IT Management

Feb 15 ’11

Do you hear that silence? It’s how your data sounds as it slips out the door. More companies are facing the unpleasant task of reporting the loss of their data to the government and their customers. Although many recent instances of data loss were attributed to hackers—with carelessness a close second—insider theft accounts for a good percentage of data losses. Though embarrassing, loss of customer information isn’t as devastating as the loss of the data that drives your company—data that makes your company successful and identifies who you are, including trade secrets, sales and profit forecasts, financial statements, and employee information.

A place to start in preventing internal corporate data loss is examining the data custodians. Are the people responsible for securing corporate information also responsible for the integrity and maintenance of that same data? Does your database management system make you feel secure? Can you separate the privileges necessary for a DBA to do his or her job from those privileges necessary to protect a company’s data?

DB2 9 started addressing some of these issues when it introduced the ROLE and TRUSTED CONTEXT. However, DB2 10 really completes the practical solution to the separation of data security from data maintenance with the addition of new system privileges, such as the SECADM administrative authority, that draw a distinct line between who can manage DB2’s security and who can manage its data maintenance and data access.

SECADM System Authority

SECADM is an enhancement that’s increasingly being used as companies move to DB2 10. For the first time, DB2 will natively allow the complete and total separation of the privileges needed to manage and access data from the privileges necessary to perform security tasks.

The SECADM authorization is designed to separate security functions from database maintenance functions. SECADM manages the security functions while having no access to any data in a DB2 object. When the SEPARATE_SECURITY system parameter is also set to YES, the authorization ID (authid) or role defined as SECADM is the only system authority that can:

  • Issue SQL GRANT and REVOKE statements implicitly
  • Manage ROLEs, TRUSTED CONTEXTs, row permissions, and column masks
  • Audit policies.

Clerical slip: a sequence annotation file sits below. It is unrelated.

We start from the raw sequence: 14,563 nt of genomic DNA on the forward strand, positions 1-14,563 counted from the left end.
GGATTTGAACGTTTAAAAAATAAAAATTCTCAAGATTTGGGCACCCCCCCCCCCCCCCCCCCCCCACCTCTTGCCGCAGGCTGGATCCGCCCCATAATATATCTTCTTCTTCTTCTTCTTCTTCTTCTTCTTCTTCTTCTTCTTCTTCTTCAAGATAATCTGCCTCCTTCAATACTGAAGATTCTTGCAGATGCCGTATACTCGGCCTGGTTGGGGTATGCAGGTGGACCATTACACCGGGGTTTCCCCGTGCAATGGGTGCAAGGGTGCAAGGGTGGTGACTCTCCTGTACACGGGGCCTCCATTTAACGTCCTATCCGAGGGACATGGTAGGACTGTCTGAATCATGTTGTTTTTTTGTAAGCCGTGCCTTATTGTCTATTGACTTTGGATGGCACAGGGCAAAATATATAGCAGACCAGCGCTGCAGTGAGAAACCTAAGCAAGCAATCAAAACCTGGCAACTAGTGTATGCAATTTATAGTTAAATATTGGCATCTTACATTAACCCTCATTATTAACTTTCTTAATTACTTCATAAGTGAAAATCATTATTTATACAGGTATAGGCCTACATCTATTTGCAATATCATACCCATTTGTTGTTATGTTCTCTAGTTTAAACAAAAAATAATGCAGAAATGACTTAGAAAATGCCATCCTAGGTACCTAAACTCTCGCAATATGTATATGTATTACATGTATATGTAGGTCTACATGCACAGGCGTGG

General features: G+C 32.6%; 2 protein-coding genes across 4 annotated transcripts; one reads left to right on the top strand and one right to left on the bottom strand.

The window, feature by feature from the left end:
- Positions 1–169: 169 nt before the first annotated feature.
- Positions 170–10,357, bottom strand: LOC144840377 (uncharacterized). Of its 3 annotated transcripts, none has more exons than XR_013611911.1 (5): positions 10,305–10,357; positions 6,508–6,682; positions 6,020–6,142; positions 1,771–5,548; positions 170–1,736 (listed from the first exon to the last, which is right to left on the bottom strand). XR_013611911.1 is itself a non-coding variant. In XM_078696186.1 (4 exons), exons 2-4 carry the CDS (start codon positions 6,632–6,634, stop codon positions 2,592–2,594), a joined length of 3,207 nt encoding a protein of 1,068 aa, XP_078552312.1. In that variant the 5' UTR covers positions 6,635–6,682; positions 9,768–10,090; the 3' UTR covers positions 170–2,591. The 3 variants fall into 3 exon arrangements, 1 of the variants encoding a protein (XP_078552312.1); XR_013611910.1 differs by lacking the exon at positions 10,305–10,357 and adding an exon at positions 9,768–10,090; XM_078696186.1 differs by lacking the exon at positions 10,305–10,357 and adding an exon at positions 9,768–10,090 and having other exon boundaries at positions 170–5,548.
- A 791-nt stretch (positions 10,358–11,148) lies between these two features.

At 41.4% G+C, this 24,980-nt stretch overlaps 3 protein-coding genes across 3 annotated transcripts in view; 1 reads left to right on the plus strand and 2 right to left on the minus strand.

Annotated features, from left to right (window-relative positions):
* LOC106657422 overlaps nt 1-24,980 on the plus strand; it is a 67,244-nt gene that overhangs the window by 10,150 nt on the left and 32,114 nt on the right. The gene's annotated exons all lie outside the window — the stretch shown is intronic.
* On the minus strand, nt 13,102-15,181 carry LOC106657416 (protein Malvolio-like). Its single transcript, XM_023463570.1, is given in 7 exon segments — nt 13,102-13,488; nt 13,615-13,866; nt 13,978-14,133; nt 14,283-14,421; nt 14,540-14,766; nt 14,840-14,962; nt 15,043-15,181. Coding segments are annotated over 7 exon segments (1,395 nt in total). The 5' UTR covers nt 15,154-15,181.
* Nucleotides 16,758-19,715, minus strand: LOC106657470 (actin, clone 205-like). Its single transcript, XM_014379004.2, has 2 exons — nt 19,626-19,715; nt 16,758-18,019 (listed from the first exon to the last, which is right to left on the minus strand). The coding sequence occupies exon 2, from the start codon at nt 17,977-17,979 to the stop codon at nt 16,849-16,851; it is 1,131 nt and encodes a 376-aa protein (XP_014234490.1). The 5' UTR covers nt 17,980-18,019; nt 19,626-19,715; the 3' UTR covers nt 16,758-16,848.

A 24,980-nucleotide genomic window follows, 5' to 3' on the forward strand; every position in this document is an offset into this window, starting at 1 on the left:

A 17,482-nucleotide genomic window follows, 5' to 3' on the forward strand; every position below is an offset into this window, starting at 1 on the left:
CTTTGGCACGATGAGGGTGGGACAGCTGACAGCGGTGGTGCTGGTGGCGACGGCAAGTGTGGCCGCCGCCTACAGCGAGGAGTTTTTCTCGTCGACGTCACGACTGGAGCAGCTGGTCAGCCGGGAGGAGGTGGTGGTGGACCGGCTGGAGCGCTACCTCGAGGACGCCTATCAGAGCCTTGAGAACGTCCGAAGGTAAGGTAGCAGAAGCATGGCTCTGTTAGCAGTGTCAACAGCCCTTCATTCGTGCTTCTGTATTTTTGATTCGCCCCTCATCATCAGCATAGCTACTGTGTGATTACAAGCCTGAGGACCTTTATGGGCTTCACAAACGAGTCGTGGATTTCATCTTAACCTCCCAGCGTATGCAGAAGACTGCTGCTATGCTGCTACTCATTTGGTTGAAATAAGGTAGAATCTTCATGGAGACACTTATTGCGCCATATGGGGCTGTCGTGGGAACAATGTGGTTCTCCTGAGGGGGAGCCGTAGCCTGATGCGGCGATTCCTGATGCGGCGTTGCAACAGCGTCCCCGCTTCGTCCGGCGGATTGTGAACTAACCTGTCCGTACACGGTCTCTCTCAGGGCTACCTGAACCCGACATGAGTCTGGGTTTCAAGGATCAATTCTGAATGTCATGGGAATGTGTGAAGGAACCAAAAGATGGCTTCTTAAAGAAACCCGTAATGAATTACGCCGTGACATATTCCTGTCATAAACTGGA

SECADM also has access to the DB2 catalog tables and can issue the DB2 –START, -STOP, and –DISPLAY TRACE commands. Object owners still have implicit authority to issue GRANT and REVOKE against objects they own.

Enabling SECADM authority requires several steps. First, decide if you want to use SECADM as a standalone, or separate, administrative authority. SECADM may not be for everybody. In previous versions of DB2, the privileges delivered as part of SECADM have traditionally been part of the SYSADM administrative authority. If using SECADM separately from SYSADM, the DSNZPARM, or subsystem parameter, SEPARATE_SECURITY, new in DB2 10, will need to be set to YES. This keyword is on the DSN6SPRM macro and can be set only to YES or NO, with the default being NO. NO allows DB2 to behave similarly to previous versions of DB2.

Next, a ROLE can be optionally defined and associated with the SECADM administrative authority. However, if using a ROLE, make sure it’s created before establishing SECADM’s use of that role. We’ll explain more on SECADM and ROLEs later. Authids can, of course, be either primary or secondary.

Although SECADM can be associated with a role or an authid, we suggest you set authid SECADM1 to a ROLE and SECADM2 to an authid or vice versa. Either way, the intent is to specify one SECADM as a ROLE and the other as an authid. You may wish to define the two SECADMs differently while you’re getting used to this new feature. Authids, even secondary IDs, are associated with a person while a ROLE is a standalone object not dependent on any one authid. A ROLE can easily be moved to wherever it’s needed.

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